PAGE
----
In addition, a method, comprising the steps of collecting target data points from a first source and a second source corresponding to data for target aircraft; correlating data points from the first source with corresponding data points from the second source into correlated data points, the correlation being based on location and time information in the target data points; storing each of the target data points and correlated data points in a target flight record, wherein each target flight record corresponds to one target aircraft; creating a flight track from each of the target flight records, wherein a first portion of the flight track is generated with data from the first data source and a second portion of the flight track is generated with data from the first data source and the second data source; and creating a displayable file including the flight track and additional information, wherein the displayable file is displayable on a graphical user interface.
The present invention comprises a simplified flight track display system (“FTDS”) for delivery via a communication network which may be, for example, the Internet, a corporate intranet, etc. The information that is provided to the users (e.g., via a graphical user interface) may include airplanes and other aircraft and their relevant tracks superimposed on a graphical map, such as those created by U.S. government Tiger mapping service or the Microsoft Corporation. For more information on the Tiger mapping service see the domain link http://tiger.census.gov/cgi-bin/mapbrowse-tbl. For more information on the maps created by the Microsoft Corporation see the domain link www.microsoft/mappoint.net. The exemplary embodiment of the present invention is described as a web based system. However, those of skill in the art will understand that there may be any number of other manners of implementing the present invention in embodiments that are not web based.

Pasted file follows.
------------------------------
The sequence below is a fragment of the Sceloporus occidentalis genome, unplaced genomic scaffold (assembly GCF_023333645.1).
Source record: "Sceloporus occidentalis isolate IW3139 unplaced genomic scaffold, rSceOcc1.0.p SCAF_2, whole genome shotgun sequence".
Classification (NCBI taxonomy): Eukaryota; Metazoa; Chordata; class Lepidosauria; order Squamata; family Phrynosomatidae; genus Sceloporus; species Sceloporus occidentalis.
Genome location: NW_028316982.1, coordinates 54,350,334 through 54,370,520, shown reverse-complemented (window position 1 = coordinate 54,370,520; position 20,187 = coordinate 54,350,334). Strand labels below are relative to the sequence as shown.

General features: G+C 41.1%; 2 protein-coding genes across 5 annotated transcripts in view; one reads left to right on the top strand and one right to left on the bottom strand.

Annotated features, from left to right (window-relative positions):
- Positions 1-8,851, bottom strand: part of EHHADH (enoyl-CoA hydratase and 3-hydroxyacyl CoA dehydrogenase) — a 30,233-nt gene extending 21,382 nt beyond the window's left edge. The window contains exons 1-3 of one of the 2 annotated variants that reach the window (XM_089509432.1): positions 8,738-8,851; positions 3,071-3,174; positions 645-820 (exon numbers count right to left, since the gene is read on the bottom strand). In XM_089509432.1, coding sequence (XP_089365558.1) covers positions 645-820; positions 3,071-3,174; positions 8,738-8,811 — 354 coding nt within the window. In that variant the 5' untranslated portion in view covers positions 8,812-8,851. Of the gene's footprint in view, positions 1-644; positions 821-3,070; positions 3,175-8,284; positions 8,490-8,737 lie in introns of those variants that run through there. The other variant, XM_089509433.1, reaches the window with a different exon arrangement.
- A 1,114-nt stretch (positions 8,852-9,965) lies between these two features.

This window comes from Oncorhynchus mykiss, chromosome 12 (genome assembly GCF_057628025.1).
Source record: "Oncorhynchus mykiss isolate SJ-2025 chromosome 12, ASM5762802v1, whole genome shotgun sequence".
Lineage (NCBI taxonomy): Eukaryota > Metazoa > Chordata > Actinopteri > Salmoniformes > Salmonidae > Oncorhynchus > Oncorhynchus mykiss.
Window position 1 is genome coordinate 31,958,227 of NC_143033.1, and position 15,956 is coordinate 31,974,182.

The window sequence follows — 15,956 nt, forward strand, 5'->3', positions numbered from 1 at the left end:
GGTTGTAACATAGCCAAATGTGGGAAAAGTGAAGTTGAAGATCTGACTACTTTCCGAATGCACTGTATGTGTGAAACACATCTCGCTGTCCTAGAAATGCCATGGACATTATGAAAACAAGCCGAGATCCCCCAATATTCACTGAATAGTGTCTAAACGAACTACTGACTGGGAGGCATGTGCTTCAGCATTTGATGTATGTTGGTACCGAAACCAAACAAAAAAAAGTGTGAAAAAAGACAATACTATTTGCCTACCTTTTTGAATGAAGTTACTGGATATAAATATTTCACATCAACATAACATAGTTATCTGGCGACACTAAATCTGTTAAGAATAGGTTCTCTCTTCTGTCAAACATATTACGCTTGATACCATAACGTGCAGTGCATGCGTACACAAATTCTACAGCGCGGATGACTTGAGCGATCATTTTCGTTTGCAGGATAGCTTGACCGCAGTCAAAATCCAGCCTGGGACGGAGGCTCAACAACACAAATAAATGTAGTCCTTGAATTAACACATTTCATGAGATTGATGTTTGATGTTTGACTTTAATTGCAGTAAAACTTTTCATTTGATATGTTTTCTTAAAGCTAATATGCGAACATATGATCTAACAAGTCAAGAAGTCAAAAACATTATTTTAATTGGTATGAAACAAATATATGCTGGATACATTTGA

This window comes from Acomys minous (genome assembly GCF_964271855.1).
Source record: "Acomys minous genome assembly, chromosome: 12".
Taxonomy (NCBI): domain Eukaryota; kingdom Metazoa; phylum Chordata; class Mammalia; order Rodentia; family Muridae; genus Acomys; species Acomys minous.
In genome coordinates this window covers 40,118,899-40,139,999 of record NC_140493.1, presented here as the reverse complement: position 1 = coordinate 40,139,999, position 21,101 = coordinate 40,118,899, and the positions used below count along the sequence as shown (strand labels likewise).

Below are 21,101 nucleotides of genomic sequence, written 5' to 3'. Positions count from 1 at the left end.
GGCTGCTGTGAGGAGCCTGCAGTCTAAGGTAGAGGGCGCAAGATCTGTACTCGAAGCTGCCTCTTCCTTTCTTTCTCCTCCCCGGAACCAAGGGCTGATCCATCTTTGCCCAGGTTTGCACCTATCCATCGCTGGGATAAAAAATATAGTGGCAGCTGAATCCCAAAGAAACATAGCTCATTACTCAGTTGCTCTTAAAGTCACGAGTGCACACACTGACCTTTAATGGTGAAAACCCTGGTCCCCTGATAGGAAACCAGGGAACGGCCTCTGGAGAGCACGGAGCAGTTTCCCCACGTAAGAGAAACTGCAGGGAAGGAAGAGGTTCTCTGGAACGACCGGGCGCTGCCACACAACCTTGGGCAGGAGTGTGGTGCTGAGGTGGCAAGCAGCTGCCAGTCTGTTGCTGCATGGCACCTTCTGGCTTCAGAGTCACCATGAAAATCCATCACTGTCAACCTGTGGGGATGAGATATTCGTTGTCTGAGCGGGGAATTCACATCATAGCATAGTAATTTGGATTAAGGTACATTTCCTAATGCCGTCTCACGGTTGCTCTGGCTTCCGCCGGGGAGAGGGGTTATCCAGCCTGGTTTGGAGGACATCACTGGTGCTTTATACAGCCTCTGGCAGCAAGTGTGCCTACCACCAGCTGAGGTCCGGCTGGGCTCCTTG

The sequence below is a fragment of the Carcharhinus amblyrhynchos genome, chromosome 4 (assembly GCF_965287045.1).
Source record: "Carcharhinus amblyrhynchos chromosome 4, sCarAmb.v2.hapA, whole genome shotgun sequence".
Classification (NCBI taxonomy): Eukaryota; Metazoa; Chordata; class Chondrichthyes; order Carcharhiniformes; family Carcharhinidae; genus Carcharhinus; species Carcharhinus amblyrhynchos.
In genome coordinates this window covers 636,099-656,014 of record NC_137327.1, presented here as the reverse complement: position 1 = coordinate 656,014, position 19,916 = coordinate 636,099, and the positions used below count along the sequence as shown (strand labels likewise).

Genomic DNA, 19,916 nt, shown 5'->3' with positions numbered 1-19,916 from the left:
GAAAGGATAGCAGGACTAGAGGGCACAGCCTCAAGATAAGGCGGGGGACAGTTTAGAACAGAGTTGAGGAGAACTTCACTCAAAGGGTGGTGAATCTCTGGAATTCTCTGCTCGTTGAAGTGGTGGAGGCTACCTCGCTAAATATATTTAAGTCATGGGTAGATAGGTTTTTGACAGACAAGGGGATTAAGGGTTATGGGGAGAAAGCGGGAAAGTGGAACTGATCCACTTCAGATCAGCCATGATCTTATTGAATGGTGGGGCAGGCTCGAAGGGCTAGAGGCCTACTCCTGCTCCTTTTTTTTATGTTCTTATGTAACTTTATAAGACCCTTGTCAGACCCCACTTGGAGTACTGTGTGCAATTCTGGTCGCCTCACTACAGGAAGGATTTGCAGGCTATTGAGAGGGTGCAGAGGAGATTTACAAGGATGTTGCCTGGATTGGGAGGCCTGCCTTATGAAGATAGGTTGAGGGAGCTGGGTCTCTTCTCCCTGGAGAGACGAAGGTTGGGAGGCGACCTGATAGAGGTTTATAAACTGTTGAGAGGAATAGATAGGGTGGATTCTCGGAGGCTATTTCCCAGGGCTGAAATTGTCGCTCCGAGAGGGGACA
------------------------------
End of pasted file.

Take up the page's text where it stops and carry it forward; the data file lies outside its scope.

With the exception of many small airports that serve general aviation, larger airports generally have a Secondary Surveillance Radar (“SSR”) system. SSR includes a rotating radar that sends interrogation signals at a frequency of 1030 MHz to aircraft in the vicinity of the airport. Transponders aboard aircraft respond to the interrogations by transmitting a response signal back to the radar at a frequency of 1090 MHz. In addition to the SSR, PSSR may be sited near, but not on, the airport grounds. PSSR may include two antenna systems: a fixed, directional high gain 1030 MHz antenna aimed toward the SSR for receiving the interrogation signals; and a stationary array of directive antennas arranged in a circle to detect the 1090 MHz responses from the aircraft transponders. PSSR's may be placed at known distances and directions from a corresponding SSR.
Using the time relationships between received signals, i.e., the interrogations and responses, the known distances from the SSR, and the known direction from each PSSR to the SSR, the PSSR determines the location of aircraft relative to a reference location, e.g., the airport. Response signals from the aircraft received by PSSR include Mode A transponder beacon signals, Mode C transponder beacon signals and Mode S transponder beacon signals. The Mode A signal comprises a four (4) digit code which is the beacon code identification for the aircraft. The Mode C signal additionally includes altitude data for the aircraft. The Mode S signal is either a 56 bit surveillance format having a 32 bit data/command field and a 24 bit address/parity field or a 112-bit format allow for the transmission of additional data in a larger data/command field. PSSR receives the beacon code and altitude data from the received signals and calculates aircraft position (e.g., range, azimuth) and ground speed based on the timing of the receipt of the signals and the known radar locations. Thus, position information or target data points for each of the aircraft is derived based on the physical characteristics of the incoming signals, rather than based on position data contained in the signal itself.